Shrewd buyers eager to get a home for a song have to be willing to play real estate limbo - just without going so low that the delicate dance of negotiations comes to a halt.
So when it comes to making a low offer on a desired home, how low is "too low?" The answer depends on the property and local market, said Mark Madden, agent with The Madden Team at Century 21 Commonwealth in Boston.
"In our market, lowball offers are more likely used when a property has lingered on the market and become stale because it was overpriced from the beginning. But there is a point when a buyer's lowball offer attempts can be very insulting and unrealistic in the minds of the seller and, often, the seller's agent."
Riccardo Ravasini, managing agent at Charles Rutenberg Realty in New York, says he would recommend a starting offer at about 17 percent below asking price, on average, on a privately owned home; for a new home development residence or bank-owned home, he suggested asking as low as 28 percent below asking price.
"Rather than just throwing a number out there, the best strategy consists of making a compliment, explaining why the offer is much lower than the asking price, and eventually offering something of value," says Max Dufour, principal at SunGard Consulting Services in Boston.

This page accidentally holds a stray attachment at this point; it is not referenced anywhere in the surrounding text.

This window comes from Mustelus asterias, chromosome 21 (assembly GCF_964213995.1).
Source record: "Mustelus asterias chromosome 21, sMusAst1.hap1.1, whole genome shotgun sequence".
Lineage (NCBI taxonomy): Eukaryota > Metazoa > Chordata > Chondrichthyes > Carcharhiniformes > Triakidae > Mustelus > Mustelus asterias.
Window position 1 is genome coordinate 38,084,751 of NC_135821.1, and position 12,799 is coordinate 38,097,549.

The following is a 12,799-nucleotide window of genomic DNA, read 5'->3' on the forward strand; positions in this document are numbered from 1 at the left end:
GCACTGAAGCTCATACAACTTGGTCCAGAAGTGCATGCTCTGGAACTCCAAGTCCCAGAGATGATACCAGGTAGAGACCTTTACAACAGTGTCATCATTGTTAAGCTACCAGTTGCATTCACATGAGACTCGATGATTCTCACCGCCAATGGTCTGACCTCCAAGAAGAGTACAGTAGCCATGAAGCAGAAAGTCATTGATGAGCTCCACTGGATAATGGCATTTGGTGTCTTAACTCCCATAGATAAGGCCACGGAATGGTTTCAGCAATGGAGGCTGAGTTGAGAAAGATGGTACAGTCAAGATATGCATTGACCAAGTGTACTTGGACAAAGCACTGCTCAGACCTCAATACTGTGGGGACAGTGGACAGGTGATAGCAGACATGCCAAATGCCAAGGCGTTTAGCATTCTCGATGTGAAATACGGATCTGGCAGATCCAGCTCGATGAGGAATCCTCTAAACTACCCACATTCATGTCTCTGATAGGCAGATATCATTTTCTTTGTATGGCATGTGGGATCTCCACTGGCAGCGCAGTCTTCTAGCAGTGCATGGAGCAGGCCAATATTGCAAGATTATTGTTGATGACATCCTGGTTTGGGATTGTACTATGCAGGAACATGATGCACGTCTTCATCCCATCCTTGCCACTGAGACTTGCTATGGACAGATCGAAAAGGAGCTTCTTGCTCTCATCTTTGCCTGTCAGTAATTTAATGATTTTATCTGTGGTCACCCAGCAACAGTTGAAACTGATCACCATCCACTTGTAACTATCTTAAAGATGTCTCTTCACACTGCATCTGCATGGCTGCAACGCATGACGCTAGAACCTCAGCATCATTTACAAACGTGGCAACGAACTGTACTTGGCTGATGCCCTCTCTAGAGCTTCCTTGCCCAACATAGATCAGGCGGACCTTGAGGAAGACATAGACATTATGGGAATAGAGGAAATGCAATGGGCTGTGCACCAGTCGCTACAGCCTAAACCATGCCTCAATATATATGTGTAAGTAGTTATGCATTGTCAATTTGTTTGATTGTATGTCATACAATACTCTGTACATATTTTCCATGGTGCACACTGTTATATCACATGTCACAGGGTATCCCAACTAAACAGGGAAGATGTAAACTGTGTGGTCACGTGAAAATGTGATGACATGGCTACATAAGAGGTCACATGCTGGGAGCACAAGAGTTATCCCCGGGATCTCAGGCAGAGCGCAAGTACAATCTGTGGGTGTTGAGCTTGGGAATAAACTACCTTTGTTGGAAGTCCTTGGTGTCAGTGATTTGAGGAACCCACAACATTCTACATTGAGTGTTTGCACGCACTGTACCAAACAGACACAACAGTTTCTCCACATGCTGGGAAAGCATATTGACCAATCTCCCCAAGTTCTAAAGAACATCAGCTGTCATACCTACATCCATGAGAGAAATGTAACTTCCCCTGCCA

While you don't want to completely disgust a seller with an unreasonable first offer, you actually want your first offer to not be accepted, said Ravasini. If the seller accepts your first offer, that may be a red flag that there's something wrong with the property.
"Always try to be realistic and don't go too low at the beginning," Ravasini says. "The seller needs to feel that you know what you are talking about, so he or she will take you seriously. Plan on a three- to four-step negotiation, be determined, and get straight to the point."